Thursday, April 29, 2010

Exotic Pet Trade

Each year across the nation, countless numbers of exotic animals are purchased as pets. Sugar gliders, hedgehogs and prairie dogs are just a few of the exotic species recently gaining popularity in pet stores. Others, such as non-human primates, tigers and even bears are readily obtainable from private breeders and dealers who advertise to buyers via magazines and over the Internet. Wherever they come from, the global commercialization of exotic animals is a multi-billion dollar industry that often results in animal cruelty, health risks and serious population declines.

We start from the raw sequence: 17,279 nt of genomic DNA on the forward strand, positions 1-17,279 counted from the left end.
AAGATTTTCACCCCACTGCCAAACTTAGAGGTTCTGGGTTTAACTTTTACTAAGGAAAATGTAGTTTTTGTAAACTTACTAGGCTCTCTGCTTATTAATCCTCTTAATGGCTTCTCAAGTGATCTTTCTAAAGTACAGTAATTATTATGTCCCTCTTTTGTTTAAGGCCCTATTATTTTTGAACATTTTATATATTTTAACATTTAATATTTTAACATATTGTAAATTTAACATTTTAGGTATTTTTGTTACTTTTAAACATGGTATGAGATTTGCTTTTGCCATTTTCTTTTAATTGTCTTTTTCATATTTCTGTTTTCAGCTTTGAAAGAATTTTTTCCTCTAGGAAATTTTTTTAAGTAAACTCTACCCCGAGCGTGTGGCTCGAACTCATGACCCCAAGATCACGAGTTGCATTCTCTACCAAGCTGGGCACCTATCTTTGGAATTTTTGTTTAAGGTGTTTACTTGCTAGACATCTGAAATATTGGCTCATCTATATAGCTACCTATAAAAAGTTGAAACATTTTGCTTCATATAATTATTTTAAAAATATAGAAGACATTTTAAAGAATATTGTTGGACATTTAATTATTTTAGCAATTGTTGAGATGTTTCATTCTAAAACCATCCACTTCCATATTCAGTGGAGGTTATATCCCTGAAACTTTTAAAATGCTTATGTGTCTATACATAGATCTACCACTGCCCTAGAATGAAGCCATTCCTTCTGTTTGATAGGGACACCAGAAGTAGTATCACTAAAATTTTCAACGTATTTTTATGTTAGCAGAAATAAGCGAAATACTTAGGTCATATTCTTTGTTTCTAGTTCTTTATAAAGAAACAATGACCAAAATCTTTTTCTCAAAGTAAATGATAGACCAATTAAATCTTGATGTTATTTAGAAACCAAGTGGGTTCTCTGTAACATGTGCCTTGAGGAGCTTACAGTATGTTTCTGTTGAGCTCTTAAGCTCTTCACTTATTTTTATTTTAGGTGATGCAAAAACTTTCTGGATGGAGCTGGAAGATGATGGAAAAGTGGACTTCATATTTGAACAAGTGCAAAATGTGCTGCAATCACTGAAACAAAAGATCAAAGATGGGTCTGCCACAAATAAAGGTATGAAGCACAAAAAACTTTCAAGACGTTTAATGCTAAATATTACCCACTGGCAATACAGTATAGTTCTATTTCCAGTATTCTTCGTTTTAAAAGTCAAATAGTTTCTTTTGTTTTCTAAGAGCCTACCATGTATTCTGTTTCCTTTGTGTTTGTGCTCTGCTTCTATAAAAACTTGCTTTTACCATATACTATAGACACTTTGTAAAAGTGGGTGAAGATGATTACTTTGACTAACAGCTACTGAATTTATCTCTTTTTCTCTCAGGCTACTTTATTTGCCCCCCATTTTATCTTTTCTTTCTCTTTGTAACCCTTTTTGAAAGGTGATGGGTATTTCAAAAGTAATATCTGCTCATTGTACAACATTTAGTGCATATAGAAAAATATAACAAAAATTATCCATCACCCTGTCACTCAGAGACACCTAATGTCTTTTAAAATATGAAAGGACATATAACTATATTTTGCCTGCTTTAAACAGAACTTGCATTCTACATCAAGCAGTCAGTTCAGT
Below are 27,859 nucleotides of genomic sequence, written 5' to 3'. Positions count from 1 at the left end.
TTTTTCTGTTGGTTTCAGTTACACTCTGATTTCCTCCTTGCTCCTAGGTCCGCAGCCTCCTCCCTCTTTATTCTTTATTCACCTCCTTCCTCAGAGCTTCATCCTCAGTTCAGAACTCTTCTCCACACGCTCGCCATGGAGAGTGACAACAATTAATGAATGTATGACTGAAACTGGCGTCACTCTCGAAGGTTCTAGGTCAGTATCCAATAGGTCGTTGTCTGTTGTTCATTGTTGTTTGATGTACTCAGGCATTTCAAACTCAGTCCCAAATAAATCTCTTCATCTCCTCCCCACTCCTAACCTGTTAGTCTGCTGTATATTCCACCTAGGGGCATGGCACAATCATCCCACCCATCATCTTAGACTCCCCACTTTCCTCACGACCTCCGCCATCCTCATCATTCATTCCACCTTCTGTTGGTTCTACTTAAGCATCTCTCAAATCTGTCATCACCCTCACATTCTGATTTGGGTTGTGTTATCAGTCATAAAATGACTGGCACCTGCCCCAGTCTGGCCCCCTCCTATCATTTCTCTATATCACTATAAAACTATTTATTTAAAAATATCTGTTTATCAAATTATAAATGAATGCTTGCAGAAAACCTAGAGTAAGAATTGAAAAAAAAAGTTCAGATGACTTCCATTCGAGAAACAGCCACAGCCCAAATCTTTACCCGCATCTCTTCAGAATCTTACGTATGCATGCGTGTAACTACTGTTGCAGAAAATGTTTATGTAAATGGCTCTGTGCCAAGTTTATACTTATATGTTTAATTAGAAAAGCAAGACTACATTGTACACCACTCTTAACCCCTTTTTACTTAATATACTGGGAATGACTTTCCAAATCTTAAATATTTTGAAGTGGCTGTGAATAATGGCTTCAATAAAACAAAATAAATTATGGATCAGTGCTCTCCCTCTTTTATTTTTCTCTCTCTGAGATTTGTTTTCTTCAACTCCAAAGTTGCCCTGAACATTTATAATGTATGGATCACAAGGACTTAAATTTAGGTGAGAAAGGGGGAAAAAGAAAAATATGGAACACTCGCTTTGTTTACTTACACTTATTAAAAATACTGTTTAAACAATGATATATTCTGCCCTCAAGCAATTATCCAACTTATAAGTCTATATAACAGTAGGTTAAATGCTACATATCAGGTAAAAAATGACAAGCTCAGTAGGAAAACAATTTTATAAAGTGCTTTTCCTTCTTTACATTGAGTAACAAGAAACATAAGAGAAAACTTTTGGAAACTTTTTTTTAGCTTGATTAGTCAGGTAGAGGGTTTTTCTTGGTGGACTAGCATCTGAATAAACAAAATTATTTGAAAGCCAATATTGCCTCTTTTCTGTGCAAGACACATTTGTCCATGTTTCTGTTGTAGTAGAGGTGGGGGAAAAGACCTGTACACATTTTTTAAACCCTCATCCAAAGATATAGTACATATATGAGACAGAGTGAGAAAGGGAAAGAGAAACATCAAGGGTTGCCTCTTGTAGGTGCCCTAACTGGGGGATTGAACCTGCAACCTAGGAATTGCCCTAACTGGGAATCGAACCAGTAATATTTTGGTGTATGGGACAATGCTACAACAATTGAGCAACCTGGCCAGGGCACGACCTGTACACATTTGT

The exotic pet trade is the trade and keeping of wild animals as pets, essentially contributing to the suffering of millions of animals, threatening public health and safety, disrupting ecosystems and driving species to endangerment and extinction. Most exotic pets end up in the hands of private individuals, where they suffer from inappropriate housing and care and poor nutrition.

Many exotic animals arrive in the United States illegally. Illegal trafficking in exotic animals is a global business, worth close to $20 billion each year. According to the U.S. Fish and Wildlife Service, the profit made from illegal trade in wildlife ranks second only to the trade of illegal drugs in the United States.

1 comment:

Whiskfang said...

Leave exotic pets in their habitat. it would be cool to have one come and go through my yard but i wouldnt keep one as a pet